This extended metaphor doesn’t show up with passages on governmental structures, nor do those passages have counterpart exhortations in their sections for the government to love its subjects (although the parts of the Bible written to rulers definitely requires that in the forms of  justice and mercy); but Paul does use the same type of body metaphor in I Corinthians 12:15-27 to explain relationships within the church, and it is always recognized as a metaphor for unity there. The teaching of love (not authority) and submission being the operating structure within the body of Christ is everywhere in the New Testament (more on most of this here). With that backdrop in mind, the problem with the “If your husband asked you xxx?” becomes clearer.

Bad Presuppositions

“Would you do xxx?” is the wrong question. Not only is it the wrong question, but it is asked of the wrong person. If a wife comes into the pastor’s office or if she elsewhere complains that her husband is asking her to do things that are not loving toward her, the response should not be to ask her why she isn’t doing them. The question should be put to the husband asking why he would request or require such a thing of her in the first place.

When you see the marriage dichotomy as authority/submission, the “If your husband…” question makes sense because any refusal is a challenge to his perceived authority. When you see the marriage dichotomy as love/submission, the question makes no sense because love would never ask someone to do such things in the first place and it would certainly never require compliance if the question were posed. The questionee is not the problem; the questioner misunderstands both his own duty to love and how beneficial authority works in general and in what situations it applies.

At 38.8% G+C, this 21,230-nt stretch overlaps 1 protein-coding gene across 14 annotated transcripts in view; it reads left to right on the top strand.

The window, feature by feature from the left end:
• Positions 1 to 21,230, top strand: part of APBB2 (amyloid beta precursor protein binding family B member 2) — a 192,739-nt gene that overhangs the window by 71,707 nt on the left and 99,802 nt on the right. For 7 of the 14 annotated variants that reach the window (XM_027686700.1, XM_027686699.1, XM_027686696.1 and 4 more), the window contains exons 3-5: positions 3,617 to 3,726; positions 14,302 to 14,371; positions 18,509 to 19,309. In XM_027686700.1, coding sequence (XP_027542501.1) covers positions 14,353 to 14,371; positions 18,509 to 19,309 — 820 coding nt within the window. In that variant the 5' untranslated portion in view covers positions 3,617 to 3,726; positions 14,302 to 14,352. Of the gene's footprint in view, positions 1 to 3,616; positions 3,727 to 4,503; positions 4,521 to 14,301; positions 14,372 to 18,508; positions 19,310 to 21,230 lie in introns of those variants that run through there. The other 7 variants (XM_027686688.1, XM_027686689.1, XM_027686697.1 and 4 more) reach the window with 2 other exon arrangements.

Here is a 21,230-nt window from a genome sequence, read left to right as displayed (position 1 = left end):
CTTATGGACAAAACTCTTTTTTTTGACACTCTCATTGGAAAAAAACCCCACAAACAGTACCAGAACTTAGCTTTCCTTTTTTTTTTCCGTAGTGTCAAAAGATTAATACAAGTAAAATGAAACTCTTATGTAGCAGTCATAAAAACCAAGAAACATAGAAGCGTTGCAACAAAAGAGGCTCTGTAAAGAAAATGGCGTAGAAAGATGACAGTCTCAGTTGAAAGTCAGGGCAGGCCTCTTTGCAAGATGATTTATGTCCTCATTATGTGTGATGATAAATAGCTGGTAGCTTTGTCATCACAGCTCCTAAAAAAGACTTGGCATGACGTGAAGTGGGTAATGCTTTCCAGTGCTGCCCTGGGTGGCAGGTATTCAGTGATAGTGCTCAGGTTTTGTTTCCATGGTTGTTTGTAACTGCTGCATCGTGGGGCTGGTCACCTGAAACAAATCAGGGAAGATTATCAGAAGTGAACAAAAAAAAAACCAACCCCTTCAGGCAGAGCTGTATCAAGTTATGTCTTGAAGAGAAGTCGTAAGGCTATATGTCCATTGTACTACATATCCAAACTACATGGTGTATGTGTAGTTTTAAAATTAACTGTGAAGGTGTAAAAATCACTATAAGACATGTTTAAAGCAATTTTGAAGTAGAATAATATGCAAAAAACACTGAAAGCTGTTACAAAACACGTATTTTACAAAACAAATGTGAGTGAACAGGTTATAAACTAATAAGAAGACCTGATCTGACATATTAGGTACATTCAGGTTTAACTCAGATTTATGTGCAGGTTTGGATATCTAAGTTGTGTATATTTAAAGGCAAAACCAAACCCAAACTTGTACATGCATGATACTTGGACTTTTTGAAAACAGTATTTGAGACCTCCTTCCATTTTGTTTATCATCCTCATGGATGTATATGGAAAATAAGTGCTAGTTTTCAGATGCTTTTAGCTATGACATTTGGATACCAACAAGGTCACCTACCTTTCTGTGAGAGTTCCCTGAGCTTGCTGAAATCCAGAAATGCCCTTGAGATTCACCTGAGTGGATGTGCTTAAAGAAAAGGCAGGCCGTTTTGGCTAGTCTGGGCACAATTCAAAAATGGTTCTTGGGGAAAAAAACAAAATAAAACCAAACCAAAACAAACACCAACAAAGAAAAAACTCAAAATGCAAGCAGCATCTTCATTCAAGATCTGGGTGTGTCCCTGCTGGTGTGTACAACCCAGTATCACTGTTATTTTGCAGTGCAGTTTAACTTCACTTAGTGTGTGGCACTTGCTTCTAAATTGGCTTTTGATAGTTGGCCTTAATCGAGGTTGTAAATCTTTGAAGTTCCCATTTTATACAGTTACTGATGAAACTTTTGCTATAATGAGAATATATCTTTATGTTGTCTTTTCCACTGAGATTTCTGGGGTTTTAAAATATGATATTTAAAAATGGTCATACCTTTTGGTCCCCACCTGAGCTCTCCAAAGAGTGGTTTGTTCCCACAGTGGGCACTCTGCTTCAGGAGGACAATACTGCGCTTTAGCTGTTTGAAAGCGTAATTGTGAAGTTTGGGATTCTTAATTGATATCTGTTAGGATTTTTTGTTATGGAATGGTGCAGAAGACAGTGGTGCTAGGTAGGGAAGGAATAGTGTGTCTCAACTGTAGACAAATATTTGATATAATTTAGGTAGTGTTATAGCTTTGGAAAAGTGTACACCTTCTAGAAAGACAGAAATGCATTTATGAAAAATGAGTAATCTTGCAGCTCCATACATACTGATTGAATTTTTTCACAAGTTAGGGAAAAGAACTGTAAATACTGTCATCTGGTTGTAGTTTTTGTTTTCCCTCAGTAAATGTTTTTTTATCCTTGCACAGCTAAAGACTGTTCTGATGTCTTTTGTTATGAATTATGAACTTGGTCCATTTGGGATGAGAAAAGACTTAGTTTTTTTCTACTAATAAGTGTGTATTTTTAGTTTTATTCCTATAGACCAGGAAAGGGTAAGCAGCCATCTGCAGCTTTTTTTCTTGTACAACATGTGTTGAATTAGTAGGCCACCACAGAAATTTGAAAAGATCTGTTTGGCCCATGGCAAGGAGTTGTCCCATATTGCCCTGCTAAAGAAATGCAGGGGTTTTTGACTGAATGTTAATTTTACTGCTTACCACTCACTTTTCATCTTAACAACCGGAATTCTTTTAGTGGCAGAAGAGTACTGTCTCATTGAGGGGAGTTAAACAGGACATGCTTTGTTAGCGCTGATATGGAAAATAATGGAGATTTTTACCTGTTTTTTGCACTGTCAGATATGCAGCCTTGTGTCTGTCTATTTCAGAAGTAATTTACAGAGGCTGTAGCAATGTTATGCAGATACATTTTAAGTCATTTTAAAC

My Answer to the Question

So, if George asked me stand in front of the cottonwood so he could take my picture, would I do it? The first and arguably the most important point is that he wouldn’t ask me to because George loves me. If he did ask me, I would say, “Umm, George, my eyes will swell up and I’ll be sneezing for days if I stand there.” At that point he would say, “Oh! Sorry, I forgot. Let’s do it in the field instead.” If later he still wanted a shot by the tree, he would just find someone else to use for the shot. No power struggle over who is not exercising their authority correctly or who isn’t submitting properly because the issue is not one of authority. It is an issue of love.

 

  • Final note: If George suddenly became other than who he is and insisted upon my standing in front of the allergy tree after I reminded him that it would make me sick, I would tell him “no.” For us, this would be a complete rarety; however, if your spouse (male or female) consistently asks you to do unreasonable things that put you in danger or show blatant disregard for your personhood in mind or body, please consider reading through a screening for abuse and getting help if necessary. 

18 comments found

  1. So, basically, you read the Ephesians 5:22-24 passage, rejected the notion of headship of the husband to the wife, and then ignored the clear meaning in the following phrase — that Christ is the head of the church (i.e., the church is in submission to Christ, the meaning of headship). That, my dear, is clearly eisegesis — and badly done at that — rather than exegesis.

    1. No, that’s not what I was saying at all. You pulled Ephesians 5:22-24 out from the rest of the passage. Let’s try pulling Ephesians 5:25-31, the section Paul writes to husbands out and seeing if that clarifies things a bit more: